Young archaeologists excavating 100-year-old secrets at Belton House near Grantham
A team of young archaeologists are underway with a week-long dig in the parklands of Belton House to excavate secrets left buried for almost a century.
With the support of professional archaeologists, the group of 14 to 19-year-olds are excavating at the site of the Machine Gun Corps camp which was home to tens of thousands of soldiers training, eating, sleeping and spending their leisure time there during the First World War.
This year marks the centenary of the formation of the Machine Gun Corps and the Lest We Forget Belton’s Bravest Project, made possible with funding from the Heritage Lottery Young Roots Programme, is one of the many ways the anniversary is being commemorated.
The budding archaeologists have chosen three areas of the camp to excavate as they search for clues about the camp and find out what life was like for the soldiers training there.
National Trust archaeologist Rachael Hall said: “During the geophysical survey last month the team discovered clues to a building that didn’t match the plan we have of the camp from 1915. I’m really excited that they chose to have one of the excavation sites here to find out something new about the layout of the buildings.”
The other two areas being explored will look at the differences between the lives of the highest and lowest ranked soldiers, investigating an officers’ and a privates’ barrack block.
Melissa Maynard, learning manager at Belton House said: “We’re so proud of our team and all the hard work that they have put into the last six months to get to this point. It would be really wonderful if members of our community were to come and visit us during this week to see what clues they discover.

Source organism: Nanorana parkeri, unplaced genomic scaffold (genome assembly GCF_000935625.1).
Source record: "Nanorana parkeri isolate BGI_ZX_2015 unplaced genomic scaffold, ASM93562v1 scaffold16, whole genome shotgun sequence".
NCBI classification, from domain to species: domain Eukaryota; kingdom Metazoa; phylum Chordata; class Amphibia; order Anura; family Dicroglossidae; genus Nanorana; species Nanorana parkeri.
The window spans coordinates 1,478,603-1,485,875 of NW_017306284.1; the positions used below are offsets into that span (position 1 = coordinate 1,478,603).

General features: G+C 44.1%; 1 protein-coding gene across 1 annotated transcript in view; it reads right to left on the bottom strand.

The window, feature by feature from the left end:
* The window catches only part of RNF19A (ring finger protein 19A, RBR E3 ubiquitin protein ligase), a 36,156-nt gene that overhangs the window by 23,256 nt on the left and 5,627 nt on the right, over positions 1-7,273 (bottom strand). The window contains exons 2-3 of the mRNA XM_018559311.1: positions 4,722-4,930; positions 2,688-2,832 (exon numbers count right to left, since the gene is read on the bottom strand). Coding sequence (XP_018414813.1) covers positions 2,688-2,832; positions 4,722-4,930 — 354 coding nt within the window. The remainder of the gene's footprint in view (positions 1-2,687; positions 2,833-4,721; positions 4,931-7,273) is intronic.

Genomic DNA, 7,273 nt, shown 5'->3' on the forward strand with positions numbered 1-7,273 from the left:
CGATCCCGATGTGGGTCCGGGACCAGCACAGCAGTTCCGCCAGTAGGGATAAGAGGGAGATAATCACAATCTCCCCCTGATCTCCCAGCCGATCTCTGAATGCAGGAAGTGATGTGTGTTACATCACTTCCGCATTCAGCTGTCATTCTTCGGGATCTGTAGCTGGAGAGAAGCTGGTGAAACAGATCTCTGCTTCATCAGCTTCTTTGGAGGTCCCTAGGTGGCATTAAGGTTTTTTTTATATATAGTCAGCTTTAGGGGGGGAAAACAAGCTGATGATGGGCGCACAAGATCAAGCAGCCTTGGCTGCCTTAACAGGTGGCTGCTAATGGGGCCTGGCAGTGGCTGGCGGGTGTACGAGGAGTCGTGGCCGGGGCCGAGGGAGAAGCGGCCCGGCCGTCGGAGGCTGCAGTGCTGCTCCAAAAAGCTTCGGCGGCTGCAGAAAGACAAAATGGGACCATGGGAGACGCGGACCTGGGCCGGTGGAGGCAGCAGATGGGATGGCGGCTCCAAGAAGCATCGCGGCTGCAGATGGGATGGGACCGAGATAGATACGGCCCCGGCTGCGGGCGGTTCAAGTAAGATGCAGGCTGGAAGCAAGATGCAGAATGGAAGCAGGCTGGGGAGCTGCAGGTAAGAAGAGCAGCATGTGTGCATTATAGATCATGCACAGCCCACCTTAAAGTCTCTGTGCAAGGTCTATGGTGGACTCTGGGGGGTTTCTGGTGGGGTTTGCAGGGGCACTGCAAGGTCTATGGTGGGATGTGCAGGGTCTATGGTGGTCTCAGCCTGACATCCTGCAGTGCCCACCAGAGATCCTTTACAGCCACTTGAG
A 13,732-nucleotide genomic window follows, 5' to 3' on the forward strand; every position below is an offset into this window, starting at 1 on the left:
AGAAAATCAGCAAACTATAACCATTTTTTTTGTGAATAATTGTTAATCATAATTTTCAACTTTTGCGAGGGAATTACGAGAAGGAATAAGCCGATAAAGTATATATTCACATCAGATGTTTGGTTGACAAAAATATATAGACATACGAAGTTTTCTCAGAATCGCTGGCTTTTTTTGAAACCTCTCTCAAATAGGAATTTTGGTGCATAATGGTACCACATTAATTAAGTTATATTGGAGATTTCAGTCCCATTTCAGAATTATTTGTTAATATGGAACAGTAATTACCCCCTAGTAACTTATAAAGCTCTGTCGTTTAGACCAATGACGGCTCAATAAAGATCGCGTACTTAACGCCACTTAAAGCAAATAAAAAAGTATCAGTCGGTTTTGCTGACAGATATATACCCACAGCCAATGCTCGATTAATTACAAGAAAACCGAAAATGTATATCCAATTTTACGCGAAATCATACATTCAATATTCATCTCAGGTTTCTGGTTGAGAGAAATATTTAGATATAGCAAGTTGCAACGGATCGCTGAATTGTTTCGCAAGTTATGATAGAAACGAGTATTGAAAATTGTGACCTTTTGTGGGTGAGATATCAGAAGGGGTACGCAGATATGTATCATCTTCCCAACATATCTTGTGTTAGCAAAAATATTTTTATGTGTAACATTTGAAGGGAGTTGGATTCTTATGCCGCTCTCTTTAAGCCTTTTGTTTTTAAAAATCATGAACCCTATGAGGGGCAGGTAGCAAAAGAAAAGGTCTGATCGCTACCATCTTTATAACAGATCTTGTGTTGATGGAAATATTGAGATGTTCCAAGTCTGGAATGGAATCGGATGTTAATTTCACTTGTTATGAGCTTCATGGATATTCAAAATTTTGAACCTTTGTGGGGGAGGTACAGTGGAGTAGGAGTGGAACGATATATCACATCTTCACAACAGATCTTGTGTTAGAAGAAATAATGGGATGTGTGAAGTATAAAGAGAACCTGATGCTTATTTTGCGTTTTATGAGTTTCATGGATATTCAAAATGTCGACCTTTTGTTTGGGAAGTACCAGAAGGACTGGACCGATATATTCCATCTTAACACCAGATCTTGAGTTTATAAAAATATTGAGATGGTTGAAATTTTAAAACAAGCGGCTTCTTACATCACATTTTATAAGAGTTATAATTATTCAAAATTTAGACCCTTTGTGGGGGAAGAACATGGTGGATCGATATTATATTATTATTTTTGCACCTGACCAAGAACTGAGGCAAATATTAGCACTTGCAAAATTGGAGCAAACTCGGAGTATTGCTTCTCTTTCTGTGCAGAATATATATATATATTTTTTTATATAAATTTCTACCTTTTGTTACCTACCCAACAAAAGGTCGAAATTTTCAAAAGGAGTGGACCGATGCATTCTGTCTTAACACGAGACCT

With the support of volunteer Conservation Guides we also hope to be able to share some of the beautiful parkland with visitors, with views from Bellmount Tower, which is very rarely open.”
Visitors can visit the Lest We Forget Belton’s Bravest Team as they explore the archaeological remains of the Machine Gun Corps Training Camp from now until Thursday, July 30.
The site is open every day between 10.30am-12.00pm and 1.30pm-3.30pm, and visitors should park at Bellmount Tower car park and can also visit the excavation every day.
The Lest We Forget team is being supported by National Trust volunteers who will meet visitors and be their guide to the work being undertaken.
As the parkland is a sanctuary for Belton’s Fallow Deer, the team would really appreciate everybody’s help to look after the deer and all the beautiful fawns that are only a few months old. Therefore, visitors to the excavation are asked to only arrive via Bellmount Tower car park, Five Gates Lane, and not to bring dogs with them.
Updates on the project can be found at www.nationaltrust.org.uk/belton-house and on Facebook at BeltonHouse NT or on Twitter @BeltonNewsNT or @beltonfamilies using the hashtag #beltonremembers